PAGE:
A number of Republican senators seeking reelection in November are posing as China hawks after careers spent encouraging, and sometimes profiting from, investments by U.S. corporations in the country.
Despite their previous stances and links, these Republican Senators enthusiastically have adopted the poll-tested GOP talking point of blaming the Chinese government for the outbreak of the COVID-19 pandemic and casting themselves, alongside President Donald Trump, as the group uniquely capable of confronting the U.S. rival.
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But Democrat Senators are eager to undermine the new GOP messaging by focusing on the more dovish records these Republican Senators have toward China.
In Montana, for instance, where GOP Sen. Steve Daines faces a tough challenge from Democratic Gov. Steve Bullock, Democrats are already spending money to cast doubt on Daines’ commitment to take a tougher line with China.
Before entering Congress, Daines spent years as an executive at Procter & Gamble at a time when the industrial giant was shutting down production facilities across the U.S. and expanding production in China. Daines, who lived in China for much of the 1990s, oversaw the company’s efforts to infiltrate the nascent Chinese consumer market with the active collaboration of the ruling Chinese Communist Party.
Daines went on to become a champion of U.S.-China relations in Congress, supporting trade agreements that increased U.S. companies’ presence in the country.
The Senate Majority PAC, a Democratic super political action committee, is spending more than $1 million to air a TV ad across Montana that highlights Daines’ work for Procter & Gamble.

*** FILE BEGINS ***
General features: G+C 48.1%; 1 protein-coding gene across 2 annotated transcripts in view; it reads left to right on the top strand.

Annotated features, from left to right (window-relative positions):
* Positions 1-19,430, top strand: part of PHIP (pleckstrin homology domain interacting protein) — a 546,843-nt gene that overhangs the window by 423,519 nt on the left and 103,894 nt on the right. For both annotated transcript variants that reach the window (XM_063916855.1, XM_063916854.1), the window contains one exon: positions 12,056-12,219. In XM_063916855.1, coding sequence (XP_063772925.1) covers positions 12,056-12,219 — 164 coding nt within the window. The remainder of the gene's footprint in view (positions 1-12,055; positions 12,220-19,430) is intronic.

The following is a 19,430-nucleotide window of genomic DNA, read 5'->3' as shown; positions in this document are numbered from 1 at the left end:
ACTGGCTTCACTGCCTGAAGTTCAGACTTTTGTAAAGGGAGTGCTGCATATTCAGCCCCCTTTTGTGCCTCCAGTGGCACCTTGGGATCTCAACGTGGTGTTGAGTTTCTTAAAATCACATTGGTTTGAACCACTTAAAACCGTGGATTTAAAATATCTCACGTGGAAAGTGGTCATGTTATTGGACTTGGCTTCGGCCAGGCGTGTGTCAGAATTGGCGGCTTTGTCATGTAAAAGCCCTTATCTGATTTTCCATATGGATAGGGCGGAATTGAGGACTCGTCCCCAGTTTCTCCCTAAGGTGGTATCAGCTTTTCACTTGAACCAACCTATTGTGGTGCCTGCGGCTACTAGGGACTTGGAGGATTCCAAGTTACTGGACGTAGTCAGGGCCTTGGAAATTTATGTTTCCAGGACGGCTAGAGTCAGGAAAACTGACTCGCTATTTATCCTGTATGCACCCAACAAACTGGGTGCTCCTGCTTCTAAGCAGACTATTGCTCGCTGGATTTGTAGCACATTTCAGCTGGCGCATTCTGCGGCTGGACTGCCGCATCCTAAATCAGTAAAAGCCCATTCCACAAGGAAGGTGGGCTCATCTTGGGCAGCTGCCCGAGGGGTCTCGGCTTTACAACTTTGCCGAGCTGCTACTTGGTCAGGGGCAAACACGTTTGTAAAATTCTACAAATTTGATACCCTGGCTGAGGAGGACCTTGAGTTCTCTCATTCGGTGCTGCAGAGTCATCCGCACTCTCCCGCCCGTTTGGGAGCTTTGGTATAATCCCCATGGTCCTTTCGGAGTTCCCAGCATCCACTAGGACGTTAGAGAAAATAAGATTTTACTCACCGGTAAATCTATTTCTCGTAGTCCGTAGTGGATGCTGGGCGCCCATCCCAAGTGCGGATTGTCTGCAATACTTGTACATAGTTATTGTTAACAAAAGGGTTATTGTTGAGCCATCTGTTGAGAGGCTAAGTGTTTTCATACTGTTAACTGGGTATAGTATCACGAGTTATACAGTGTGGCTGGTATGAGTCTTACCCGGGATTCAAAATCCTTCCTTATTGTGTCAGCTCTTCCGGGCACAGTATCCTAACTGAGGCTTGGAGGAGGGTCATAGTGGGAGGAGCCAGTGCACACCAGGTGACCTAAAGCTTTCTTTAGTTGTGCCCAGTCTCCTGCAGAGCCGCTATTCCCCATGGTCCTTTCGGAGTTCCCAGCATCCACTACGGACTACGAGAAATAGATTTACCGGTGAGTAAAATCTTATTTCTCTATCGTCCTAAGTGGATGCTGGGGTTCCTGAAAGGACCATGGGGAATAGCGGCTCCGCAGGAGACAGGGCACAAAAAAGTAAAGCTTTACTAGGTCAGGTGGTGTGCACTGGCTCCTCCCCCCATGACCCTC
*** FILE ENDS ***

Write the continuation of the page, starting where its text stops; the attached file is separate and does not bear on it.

“Daines got rich while we struggle to make ends meet,” the spot’s narrator says. “Steve Daines profits from our pain.”
No proof has surfaced that Daines directly profited from, or presided over, the offshoring of U.S. jobs by Procter & Gamble. The company did downsize its workforce in 1993, laying off 13,000 workers ― 4,000 of them in the U.S.
The company simultaneously began scaling up its operations in China, which Daines was heavily involved in. He lived in Guangzhou, China, from 1992 to 1997, shepherding P&G’s expansion in the country.
Both Daines and the company say that his responsibilities were limited to helping P&G penetrate the nascent Chinese consumer market, overseeing manufacturing expansion to sell household products to Chinese consumers, rather than to export them back to the U.S.
At the time, P&G was building relationships with the Chinese Communist Party’s neighborhood watch committees to hawk their products, a practice that other multinational corporations would subsequently emulate.
As a guest earlier this month on the conservative talk radio show “Open for Business with Tom and Shane” in his home state, Daines began to get annoyed when a Montanan who called in accused him of moving American factories to China.
“We were producing and selling products to compete directly with the Chinese companies,” Daines responded. “Nothing we produced there was shipped back to the United States.”
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“It’s kind of hard to have this career in the private sector and then in Congress support this free trade with China and then come out as someone who is attacking China.” – David Parker, Montana State University.
In any event, the federal government recognized two specific cases during that same period when P&G replaced U.S. production with plants overseas. The Department of Labor awarded workers laid off at P&G plants in Staten Island, New York, and Hatboro, Pennsylvania, with trade adjustment assistance benefits reserved for workers who lost their jobs due to offshoring.
And even if Daines was not involved in offshoring jobs to China during his tenure at P&G, his current harsh line against the country runs counter to a congressional career spent encouraging deeper trade ties between the country and the U.S.